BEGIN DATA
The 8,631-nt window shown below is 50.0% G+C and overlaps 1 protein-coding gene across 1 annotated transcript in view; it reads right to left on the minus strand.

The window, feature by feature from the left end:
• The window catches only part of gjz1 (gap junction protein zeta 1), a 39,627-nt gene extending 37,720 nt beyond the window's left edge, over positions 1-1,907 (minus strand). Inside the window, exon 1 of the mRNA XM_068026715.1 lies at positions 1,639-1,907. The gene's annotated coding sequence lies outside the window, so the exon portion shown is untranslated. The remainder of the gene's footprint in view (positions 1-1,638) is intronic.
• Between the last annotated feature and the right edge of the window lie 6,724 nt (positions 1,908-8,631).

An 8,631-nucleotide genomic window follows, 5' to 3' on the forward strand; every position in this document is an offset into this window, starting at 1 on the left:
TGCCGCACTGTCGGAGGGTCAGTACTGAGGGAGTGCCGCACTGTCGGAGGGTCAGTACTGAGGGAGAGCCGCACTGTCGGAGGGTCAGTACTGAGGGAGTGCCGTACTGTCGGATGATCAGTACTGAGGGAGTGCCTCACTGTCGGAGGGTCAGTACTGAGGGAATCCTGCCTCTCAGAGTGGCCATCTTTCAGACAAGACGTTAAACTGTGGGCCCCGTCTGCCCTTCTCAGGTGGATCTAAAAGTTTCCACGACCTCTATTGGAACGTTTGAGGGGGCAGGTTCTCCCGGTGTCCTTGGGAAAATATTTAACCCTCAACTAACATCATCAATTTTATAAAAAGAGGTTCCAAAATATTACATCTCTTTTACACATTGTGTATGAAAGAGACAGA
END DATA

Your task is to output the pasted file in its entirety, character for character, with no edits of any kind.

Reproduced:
The 8,631-nt window shown below is 50.0% G+C and overlaps 1 protein-coding gene across 1 annotated transcript in view; it reads right to left on the minus strand.

The window, feature by feature from the left end:
• The window catches only part of gjz1 (gap junction protein zeta 1), a 39,627-nt gene extending 37,720 nt beyond the window's left edge, over positions 1-1,907 (minus strand). Inside the window, exon 1 of the mRNA XM_068026715.1 lies at positions 1,639-1,907. The gene's annotated coding sequence lies outside the window, so the exon portion shown is untranslated. The remainder of the gene's footprint in view (positions 1-1,638) is intronic.
• Between the last annotated feature and the right edge of the window lie 6,724 nt (positions 1,908-8,631).

An 8,631-nucleotide genomic window follows, 5' to 3' on the forward strand; every position in this document is an offset into this window, starting at 1 on the left:
TGCCGCACTGTCGGAGGGTCAGTACTGAGGGAGTGCCGCACTGTCGGAGGGTCAGTACTGAGGGAGAGCCGCACTGTCGGAGGGTCAGTACTGAGGGAGTGCCGTACTGTCGGATGATCAGTACTGAGGGAGTGCCTCACTGTCGGAGGGTCAGTACTGAGGGAATCCTGCCTCTCAGAGTGGCCATCTTTCAGACAAGACGTTAAACTGTGGGCCCCGTCTGCCCTTCTCAGGTGGATCTAAAAGTTTCCACGACCTCTATTGGAACGTTTGAGGGGGCAGGTTCTCCCGGTGTCCTTGGGAAAATATTTAACCCTCAACTAACATCATCAATTTTATAAAAAGAGGTTCCAAAATATTACATCTCTTTTACACATTGTGTATGAAAGAGACAGA